Starbucks India Isn't Celebrating Yet
Image: Vikas Khot
here’s a point Howard Schultz never shies away from making. In fact, he weaves it in so effortlessly into a conversation that you barely notice he’s said it. Yet, the three times I’ve met him, the Starbucks boss always lets slip that setting shop in India is going to be no cakewalk. “We’ve got to earn the respect of the Indian consumers.”
That coming from someone who has single-handedly built a $19 billion empire with 19,972 stores around the world is a stunning display of humility. It’s also an acknowledgment of the challenges the company has faced when it entered other foreign markets. Starbucks took a decade-and-a-half to get it right in China, where it had to build a café culture from scratch. Being a late entrant into the Indian market—he’s up against competitors like Costa Coffee, Gloria Jeans Coffee and the homegrown Café Coffee Day—Schultz knows that Starbucks in India might not have the luxury of a second chance.
Yet, two weeks after the launch, at an earnings call with analysts in his Seattle headquarters, Shultz couldn’t stop gushing about the Indian launch. “All three stores [in Mumbai] are exceeding our loftiest expectations.”
The initial response has been stunning. There have been mile-long queues to enter the flagship store in tony Horniman Circle in south Mumbai. The 1,500-sq ft store at Oberoi Mall in Goregaon, the city’s western suburbs, is equally choc-a-bloc. The third store, at Taj Mahal Palace annexe, Colaba, also got off to a brisk start, but not quite on the same level as the other two.
While Tata Starbucks officials declined to discuss sales data, retail experts say that the 4,000 sq ft two-storied store in Horniman Circle is generating an average sale of Rs 8.5 lakh a day. To put that in perspective, the best that any coffee chain outlet—like the 400-sq ft Café Coffee Day store in Mumbai’s domestic airport—does is a little more than Rs 1 lakh a day. No wonder Schultz is sounding a lot more self-assured. “I’m confident India will evolve into one of Starbucks’ five largest markets over time,” said Schultz on that same call.
While its market entry may rank as one of the more successful global brand launches in India in recent times, the world’s largest coffee chain seems to be in no tearing hurry to ramp up operations. In fact, it plans to continue its slow, measured pace of growth. It is in no rush to play catch-up with local chains, particularly market leader Café Coffee Day, which has 1,350 stores across the country, with plans of expanding to 2,000 stores by 2013.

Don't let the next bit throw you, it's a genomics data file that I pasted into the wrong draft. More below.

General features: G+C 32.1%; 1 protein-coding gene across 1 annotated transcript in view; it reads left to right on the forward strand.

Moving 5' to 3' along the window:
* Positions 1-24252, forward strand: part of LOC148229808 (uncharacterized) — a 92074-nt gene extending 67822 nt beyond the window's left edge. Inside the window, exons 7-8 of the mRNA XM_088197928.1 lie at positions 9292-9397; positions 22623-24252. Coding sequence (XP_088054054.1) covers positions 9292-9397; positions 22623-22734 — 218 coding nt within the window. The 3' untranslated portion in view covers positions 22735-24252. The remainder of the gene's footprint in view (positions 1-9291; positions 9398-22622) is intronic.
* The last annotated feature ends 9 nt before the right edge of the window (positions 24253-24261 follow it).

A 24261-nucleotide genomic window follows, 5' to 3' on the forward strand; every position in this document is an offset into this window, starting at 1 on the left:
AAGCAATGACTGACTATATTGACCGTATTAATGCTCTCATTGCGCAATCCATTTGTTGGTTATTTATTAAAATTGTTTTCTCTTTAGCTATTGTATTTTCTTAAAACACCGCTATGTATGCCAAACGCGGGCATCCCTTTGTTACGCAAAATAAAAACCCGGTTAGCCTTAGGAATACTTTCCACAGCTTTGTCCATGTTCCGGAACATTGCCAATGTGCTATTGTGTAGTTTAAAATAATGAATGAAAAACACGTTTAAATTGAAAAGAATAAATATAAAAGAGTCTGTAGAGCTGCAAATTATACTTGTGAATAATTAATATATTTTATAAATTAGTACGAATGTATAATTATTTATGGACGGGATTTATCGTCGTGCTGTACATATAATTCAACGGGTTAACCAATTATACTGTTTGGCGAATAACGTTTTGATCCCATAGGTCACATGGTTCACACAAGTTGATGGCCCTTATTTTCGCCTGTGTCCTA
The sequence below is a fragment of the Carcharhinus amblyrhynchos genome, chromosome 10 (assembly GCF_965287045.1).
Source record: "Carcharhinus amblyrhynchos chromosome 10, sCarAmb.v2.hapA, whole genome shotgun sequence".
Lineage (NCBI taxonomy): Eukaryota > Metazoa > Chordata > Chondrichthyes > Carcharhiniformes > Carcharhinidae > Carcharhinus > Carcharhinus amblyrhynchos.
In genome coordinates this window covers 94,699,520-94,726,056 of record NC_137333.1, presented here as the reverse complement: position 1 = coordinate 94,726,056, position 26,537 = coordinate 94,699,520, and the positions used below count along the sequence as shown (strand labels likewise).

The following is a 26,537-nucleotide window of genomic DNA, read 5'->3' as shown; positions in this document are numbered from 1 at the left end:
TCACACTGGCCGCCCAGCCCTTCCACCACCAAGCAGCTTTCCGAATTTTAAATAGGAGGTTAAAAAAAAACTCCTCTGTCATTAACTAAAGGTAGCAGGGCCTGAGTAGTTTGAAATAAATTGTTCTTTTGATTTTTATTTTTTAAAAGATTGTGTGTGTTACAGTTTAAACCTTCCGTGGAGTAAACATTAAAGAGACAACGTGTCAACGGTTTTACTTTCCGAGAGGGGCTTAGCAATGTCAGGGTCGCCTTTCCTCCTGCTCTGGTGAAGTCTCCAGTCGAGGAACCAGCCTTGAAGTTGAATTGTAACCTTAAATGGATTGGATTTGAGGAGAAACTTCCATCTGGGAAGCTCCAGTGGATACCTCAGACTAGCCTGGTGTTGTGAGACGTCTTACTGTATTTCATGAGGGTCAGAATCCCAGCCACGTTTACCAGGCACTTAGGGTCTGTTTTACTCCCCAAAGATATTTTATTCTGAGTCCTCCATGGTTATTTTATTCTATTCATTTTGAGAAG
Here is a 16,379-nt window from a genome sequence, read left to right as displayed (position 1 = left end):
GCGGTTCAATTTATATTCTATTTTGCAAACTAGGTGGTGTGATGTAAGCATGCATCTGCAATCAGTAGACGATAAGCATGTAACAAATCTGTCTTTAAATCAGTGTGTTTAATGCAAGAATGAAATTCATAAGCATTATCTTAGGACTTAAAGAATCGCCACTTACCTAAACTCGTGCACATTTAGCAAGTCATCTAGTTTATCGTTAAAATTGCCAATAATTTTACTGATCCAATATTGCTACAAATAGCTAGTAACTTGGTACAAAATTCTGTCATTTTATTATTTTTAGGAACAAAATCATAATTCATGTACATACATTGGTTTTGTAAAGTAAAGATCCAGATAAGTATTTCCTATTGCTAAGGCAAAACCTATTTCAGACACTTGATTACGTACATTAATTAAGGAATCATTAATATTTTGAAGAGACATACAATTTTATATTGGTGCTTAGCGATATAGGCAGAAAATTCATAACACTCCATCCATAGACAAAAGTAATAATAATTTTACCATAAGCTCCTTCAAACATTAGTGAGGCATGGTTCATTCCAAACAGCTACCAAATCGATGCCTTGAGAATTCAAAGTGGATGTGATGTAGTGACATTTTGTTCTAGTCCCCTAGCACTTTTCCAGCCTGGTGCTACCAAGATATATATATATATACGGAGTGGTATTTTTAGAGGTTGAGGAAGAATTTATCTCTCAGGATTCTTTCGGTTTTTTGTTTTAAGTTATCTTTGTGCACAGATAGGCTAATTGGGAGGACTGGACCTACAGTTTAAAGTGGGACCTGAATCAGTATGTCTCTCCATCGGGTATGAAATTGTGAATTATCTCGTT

Starbucks, says insiders, will stick to its script. There are at least two more new stores expected to come up in Mumbai, both in mid-town Mumbai, before the brand puts up its shingles in the capital with its first two stores, one at the Select City Walk in Saket and the other in Connaught Place early next year, and then move to Bangalore. By all indications, it is likely to have about 20 stores by the end of next year.
That might seem a trifle conservative, especially since Starbucks took five years to prepare its entry strategy in India, with at least one aborted joint venture with Kishore Biyani’s Future Group. But then Schultz will know from his China experience that initial euphoria could be misleading. Other global brands like Levi’s, Nike, Ariel, Kellogg’s and McDonald’s have struggled to adapt to the Indian market.
In his exclusive conversation with Forbes India in Mumbai, Schultz made it clear that he had been involved at every stage of the India launch, including examining the design for the flagship store that would be mailed to him every other fortnight.
So what does Schultz have up his sleeve in India?
Let’s rewind to January 2011. Schultz and his trusted lieutenant John Culver, who leads the chain’s Asian operations, had travelled to India with the aim to enter the market. This was the second time the company had attempted to enter India.
It was done in classic Schultz style, where he travelled around the market to understand it. He arrived in Delhi and once his meetings with the government (being a single brand entity, the company could have come in without a partner) were done, he winged his way to Tata Coffee’s plantations in Coorg, Karnataka.
Topmost on his mind was to source coffee in a manner consistent with the company’s policy of giving back to the community. In Coorg, Schultz spent time at Swastha, a Tata Coffee project for differently abled children. Those familiar with the negotiations say it played an important role in swinging the sourcing deal Tata Coffee’s way.
In April, a coffee sourcing deal was signed with Tata Coffee and Starbucks’ India adventure began. Schultz knew he had to get it right the first time around. The story of how they went about their India market entry is instructive.
After travelling through India Schultz realised it would be best to sign on a local partner for the India market. On the face of it, the challenges were daunting: From the unavailability of prime real estate to getting a quality supply chain infrastructure in place. After he met Tata group supremo Ratan Tata and RK Krishna Kumar, vice chairman, Tata Global Beverages, in Mumbai, Schultz realised he needn’t look further.
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